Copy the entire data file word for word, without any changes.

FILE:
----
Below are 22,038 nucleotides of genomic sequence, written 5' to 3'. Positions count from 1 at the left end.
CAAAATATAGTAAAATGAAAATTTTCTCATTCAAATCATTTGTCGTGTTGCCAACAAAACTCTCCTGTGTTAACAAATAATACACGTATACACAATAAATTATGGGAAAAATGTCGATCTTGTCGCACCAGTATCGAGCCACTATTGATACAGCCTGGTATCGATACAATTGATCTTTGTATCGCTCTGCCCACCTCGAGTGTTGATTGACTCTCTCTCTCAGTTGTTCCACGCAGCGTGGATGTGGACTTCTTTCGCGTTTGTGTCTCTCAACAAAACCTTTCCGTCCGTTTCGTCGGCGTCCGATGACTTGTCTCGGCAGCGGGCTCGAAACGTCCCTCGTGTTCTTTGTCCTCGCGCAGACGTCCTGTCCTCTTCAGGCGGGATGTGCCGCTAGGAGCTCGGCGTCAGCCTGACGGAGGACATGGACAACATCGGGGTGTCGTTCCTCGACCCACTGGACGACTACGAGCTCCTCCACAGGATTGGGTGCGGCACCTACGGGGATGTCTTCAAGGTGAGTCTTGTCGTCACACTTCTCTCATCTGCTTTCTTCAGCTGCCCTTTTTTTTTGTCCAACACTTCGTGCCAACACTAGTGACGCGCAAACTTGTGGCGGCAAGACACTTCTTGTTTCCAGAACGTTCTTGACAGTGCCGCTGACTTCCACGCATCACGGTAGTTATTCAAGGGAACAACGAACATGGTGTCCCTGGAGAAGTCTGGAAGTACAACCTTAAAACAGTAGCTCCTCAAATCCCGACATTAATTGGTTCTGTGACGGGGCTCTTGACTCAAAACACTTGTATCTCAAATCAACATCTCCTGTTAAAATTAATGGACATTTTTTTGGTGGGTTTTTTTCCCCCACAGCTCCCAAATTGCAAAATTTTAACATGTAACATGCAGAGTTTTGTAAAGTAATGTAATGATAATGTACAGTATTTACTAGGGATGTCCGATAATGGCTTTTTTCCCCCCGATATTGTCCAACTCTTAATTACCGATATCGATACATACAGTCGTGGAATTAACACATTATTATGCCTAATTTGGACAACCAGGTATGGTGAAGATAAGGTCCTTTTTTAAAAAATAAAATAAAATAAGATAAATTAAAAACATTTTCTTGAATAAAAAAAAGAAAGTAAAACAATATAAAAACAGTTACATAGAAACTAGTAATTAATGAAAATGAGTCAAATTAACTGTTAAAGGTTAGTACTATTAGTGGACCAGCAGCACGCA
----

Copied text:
Below are 22,038 nucleotides of genomic sequence, written 5' to 3'. Positions count from 1 at the left end.
CAAAATATAGTAAAATGAAAATTTTCTCATTCAAATCATTTGTCGTGTTGCCAACAAAACTCTCCTGTGTTAACAAATAATACACGTATACACAATAAATTATGGGAAAAATGTCGATCTTGTCGCACCAGTATCGAGCCACTATTGATACAGCCTGGTATCGATACAATTGATCTTTGTATCGCTCTGCCCACCTCGAGTGTTGATTGACTCTCTCTCTCAGTTGTTCCACGCAGCGTGGATGTGGACTTCTTTCGCGTTTGTGTCTCTCAACAAAACCTTTCCGTCCGTTTCGTCGGCGTCCGATGACTTGTCTCGGCAGCGGGCTCGAAACGTCCCTCGTGTTCTTTGTCCTCGCGCAGACGTCCTGTCCTCTTCAGGCGGGATGTGCCGCTAGGAGCTCGGCGTCAGCCTGACGGAGGACATGGACAACATCGGGGTGTCGTTCCTCGACCCACTGGACGACTACGAGCTCCTCCACAGGATTGGGTGCGGCACCTACGGGGATGTCTTCAAGGTGAGTCTTGTCGTCACACTTCTCTCATCTGCTTTCTTCAGCTGCCCTTTTTTTTTGTCCAACACTTCGTGCCAACACTAGTGACGCGCAAACTTGTGGCGGCAAGACACTTCTTGTTTCCAGAACGTTCTTGACAGTGCCGCTGACTTCCACGCATCACGGTAGTTATTCAAGGGAACAACGAACATGGTGTCCCTGGAGAAGTCTGGAAGTACAACCTTAAAACAGTAGCTCCTCAAATCCCGACATTAATTGGTTCTGTGACGGGGCTCTTGACTCAAAACACTTGTATCTCAAATCAACATCTCCTGTTAAAATTAATGGACATTTTTTTGGTGGGTTTTTTTCCCCCACAGCTCCCAAATTGCAAAATTTTAACATGTAACATGCAGAGTTTTGTAAAGTAATGTAATGATAATGTACAGTATTTACTAGGGATGTCCGATAATGGCTTTTTTCCCCCCGATATTGTCCAACTCTTAATTACCGATATCGATACATACAGTCGTGGAATTAACACATTATTATGCCTAATTTGGACAACCAGGTATGGTGAAGATAAGGTCCTTTTTTAAAAAATAAAATAAAATAAGATAAATTAAAAACATTTTCTTGAATAAAAAAAAGAAAGTAAAACAATATAAAAACAGTTACATAGAAACTAGTAATTAATGAAAATGAGTCAAATTAACTGTTAAAGGTTAGTACTATTAGTGGACCAGCAGCACGCA